My project prior to this had been Map of Africa, which was really an exercise in songwriting. It was not necessarily designed for nightclubs. It was more of a bar, boutique, bedroom type of album, and I wanted to get back to the dance floor. Having only done re-edits and remixes for many years, it was a chance to do that. It didn’t have to be analog. I was quite prepared to use the modern technology with computers and plug-ins and synths and stuff like that. We’d start with a kick drum and go from there, and if it made us giggle, it made the cut. That’s basically it. Now I’m just waiting on how it’s received by the general public rather than journalists or DJs who want me to send them new music. The proof will be in whether the general public will show interest and lay their dollar down. At that point I’ll decide whether to put a live unit together and maybe take it on the road for some of the festivals next year or to make the next album or whether to just let that be a thing and start with something fresh.
The music fits right in with what’s bubbling of late. Are you finding connections with a younger generation of kindred spirits?
Anyone under 30 now, they come up to me and go, “What was the ’90s like? It must have been amazing back then.” And then I think about it and the ’90s to these kids is like what the ’50s is like to me, something that happened 20 years before my time and holds a magical mystery fantasy world because they weren’t there. It’s interesting. I find at my shows there’re the old school and a completely new generation of people with a lot of energy and genuine interest in dance music. And to me, it really is just dance music. I wouldn’t want to be pigeonholed as a disco DJ. If you hear my sets, I go right across the board, there’s new, old, disco, techno, rock & roll, psych. I’m what you’d describe as a personality DJ. When I deejay, you get my personality, you don’t necessarily get a particular kind of music.
I think some people have pigeonholed me a little bit. You know it’s like, okay, Harvey re-invented the disco edit and he’s a disco DJ, and then he re-discovered cosmic music. Some people come with these preconceptions and then they say, “Oh, Harvey didn’t play enough cosmic rarities this time.” I’m like, if it wasn’t for me, you wouldn’t have even fucking heard of cosmic rarities. The people decide, I play to the dance floor and I’m an entertainer. I could disappear up my own ass playing records no one has ever heard before but there’s no point in that. It’s about having a good time, and I’m not necessarily playing to the beard scratchers holding up their Shazam and taking pictures of every record I play. I’m playing for the fat girls on the dance floor.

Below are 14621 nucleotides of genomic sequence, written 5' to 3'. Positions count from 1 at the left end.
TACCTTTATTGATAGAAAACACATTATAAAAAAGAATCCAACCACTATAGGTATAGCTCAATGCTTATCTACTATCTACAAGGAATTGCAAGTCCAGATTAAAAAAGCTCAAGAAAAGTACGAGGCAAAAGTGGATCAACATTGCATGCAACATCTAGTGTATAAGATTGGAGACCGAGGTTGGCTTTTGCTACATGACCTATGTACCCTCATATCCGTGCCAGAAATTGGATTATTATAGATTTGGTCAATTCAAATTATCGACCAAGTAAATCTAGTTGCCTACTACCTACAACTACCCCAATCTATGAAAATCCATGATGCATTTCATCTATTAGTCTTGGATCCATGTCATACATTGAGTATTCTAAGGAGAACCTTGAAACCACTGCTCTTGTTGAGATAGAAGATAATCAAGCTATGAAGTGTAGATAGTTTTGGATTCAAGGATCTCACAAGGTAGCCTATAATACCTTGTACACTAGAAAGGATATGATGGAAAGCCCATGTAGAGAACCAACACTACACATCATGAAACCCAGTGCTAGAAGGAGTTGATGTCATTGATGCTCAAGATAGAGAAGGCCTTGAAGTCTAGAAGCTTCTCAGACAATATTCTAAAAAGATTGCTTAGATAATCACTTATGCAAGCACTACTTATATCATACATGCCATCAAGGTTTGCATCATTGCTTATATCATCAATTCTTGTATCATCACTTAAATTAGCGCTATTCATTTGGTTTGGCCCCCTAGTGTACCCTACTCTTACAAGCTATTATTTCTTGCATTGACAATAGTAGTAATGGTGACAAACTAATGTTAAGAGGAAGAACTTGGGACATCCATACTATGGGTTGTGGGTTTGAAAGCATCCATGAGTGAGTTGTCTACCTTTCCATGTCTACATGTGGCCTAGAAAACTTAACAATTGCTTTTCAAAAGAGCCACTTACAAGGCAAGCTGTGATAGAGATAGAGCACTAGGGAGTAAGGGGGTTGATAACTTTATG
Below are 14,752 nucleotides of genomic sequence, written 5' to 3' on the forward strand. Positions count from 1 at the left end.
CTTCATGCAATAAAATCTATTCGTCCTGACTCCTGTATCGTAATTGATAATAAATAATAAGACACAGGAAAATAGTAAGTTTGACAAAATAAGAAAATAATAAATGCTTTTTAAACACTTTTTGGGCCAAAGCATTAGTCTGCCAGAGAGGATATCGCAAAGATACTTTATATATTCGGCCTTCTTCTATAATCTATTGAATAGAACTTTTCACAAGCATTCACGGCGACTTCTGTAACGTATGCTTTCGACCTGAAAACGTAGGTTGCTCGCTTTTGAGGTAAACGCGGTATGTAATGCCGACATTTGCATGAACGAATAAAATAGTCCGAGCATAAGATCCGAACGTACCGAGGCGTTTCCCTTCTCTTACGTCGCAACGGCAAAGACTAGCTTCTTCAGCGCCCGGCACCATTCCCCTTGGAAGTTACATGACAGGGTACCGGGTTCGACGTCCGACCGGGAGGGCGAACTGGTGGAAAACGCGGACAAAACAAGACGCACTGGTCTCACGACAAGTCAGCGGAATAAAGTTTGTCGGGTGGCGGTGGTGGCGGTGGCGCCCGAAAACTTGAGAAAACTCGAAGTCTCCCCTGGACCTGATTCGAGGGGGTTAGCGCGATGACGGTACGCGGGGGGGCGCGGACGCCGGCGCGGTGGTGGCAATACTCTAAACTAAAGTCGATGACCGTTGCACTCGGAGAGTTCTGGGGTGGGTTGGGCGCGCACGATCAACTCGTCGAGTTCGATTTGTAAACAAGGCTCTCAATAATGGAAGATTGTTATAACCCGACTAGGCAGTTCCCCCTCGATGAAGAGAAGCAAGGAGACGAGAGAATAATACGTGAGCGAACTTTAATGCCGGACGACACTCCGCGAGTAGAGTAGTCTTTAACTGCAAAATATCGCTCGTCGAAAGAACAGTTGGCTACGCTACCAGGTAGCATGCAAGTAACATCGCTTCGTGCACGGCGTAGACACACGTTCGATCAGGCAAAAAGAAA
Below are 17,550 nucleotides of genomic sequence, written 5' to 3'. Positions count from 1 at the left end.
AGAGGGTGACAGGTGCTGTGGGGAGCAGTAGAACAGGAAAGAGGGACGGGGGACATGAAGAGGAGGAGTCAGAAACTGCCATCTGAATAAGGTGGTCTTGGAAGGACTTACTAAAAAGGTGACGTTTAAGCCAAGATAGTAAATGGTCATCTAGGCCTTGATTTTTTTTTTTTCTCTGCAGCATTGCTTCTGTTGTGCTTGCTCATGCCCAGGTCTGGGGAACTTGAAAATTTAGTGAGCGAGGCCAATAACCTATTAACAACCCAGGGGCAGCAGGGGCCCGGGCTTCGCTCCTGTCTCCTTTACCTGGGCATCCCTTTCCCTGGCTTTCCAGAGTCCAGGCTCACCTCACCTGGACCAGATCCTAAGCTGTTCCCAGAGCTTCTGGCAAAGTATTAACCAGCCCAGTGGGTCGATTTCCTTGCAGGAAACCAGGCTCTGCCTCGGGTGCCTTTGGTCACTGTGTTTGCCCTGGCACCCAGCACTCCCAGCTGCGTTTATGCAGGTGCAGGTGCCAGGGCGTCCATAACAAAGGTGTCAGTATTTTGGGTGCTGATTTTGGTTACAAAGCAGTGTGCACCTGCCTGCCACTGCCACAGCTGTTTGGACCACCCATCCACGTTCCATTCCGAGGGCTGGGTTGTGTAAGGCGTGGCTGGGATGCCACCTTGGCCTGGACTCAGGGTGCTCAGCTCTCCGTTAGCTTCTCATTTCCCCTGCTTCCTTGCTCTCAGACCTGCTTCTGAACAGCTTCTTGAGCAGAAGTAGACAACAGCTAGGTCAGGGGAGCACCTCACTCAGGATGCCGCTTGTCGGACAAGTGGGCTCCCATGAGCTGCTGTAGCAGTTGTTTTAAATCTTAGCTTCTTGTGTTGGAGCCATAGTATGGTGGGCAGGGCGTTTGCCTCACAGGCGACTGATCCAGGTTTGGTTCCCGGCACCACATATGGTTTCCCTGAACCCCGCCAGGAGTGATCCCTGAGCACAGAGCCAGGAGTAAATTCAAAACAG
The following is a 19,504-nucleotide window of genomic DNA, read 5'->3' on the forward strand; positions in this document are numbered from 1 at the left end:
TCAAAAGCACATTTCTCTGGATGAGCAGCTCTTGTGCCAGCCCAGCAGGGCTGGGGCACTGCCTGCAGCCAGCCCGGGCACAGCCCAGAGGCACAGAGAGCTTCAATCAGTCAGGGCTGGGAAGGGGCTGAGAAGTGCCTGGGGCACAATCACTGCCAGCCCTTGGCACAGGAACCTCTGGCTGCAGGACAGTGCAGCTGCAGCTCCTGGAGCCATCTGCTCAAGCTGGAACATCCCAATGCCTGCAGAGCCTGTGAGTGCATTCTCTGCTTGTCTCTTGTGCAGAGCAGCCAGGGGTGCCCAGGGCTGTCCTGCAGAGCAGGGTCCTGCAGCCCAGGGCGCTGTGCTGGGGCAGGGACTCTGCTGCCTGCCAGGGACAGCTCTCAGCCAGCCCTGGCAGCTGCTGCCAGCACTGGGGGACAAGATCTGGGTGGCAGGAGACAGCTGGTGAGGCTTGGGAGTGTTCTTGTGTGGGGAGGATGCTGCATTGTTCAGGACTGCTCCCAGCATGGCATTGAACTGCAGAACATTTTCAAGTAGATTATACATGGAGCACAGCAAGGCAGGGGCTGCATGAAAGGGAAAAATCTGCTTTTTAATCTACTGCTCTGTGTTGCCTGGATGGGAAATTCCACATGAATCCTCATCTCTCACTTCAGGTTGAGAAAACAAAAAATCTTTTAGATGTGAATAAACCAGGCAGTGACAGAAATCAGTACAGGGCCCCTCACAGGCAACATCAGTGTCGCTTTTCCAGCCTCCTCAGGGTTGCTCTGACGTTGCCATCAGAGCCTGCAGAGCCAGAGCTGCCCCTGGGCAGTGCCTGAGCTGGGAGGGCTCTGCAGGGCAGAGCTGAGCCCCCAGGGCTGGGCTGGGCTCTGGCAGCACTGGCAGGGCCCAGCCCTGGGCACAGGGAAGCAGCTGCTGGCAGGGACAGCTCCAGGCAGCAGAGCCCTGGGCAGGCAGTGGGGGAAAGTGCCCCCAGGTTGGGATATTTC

Do you still find a punk aesthetic in the dance scene?
These days, everyone has access to everything. A friend of mine was just saying, “Look at you guys, you all look like Charles Manson. You’re wearing things like Suicidal Tendencies T-shirts and you’re disco DJs.” The most punk thing you could ever do in a straight-edge scene was listen to disco music. Even the hardcore punks were like, that’s a little risqué. Part of being a punk was to be contrary to any established form. The punk movement was one of my first revolutions, when I told my mom and dad I didn’t care what happened so long as I didn’t end up like them—and they’re actually very beautiful, honest, loving people. That first, contrary way of being, questioning stuff, has stuck with me in many respects.
You just have to be open to everything. To find particular kinds of books or music you had to work very hard, especially during the late ’70s and early ’80s when I was doing my digging and research. These days, my son will come to me and he’ll be like, “I found that break that Dr. Dre uses.” And I’m thinking to myself, he’s gone deep into New Mexico to a jukebox warehouse and uncovered a dusty 7” when in fact, he’s just downloaded it.
He googled it.
Right, he googled the damn thing. He wasn’t wading around knee deep in fucking dog shit and straw and blood to unearth these illegal publications and records. There’re no excuses these days. If you’re not on it, you should be. Probably the real thing to do is throw your computer away and not be influenced by it. Just go and talk to trees or something, see what they have to say.
I get the feeling you have a tenuous relationship with technology.
Yeah, a computer is nothing but a porn portal to me—which is probably what it is to most guys. It is an absolutely wonderful, incredible, fantastic thing, but I think I’m one of the last generation of people that is a little bit scared of computers. I remember my grandmother was scared of the telephone. She always had to turn the light on before she answered the telephone. They don’t have lessons in how to use computers in school anymore. When I was growing up I wasn’t scared of the telephone, it was just there and it worked. That’s how the computer is now. It does amuse me when you see a group of four or five best girlfriends sitting within a foot of each other not using their voices. They’re “twatting” or whatever it’s called. It’s all good. It’s modern and I’m sure it’s fantastic. I’m not going to condemn it just because I’m old fashioned.
DJ Harvey’s Locussolus is out now on International Feel Recordings.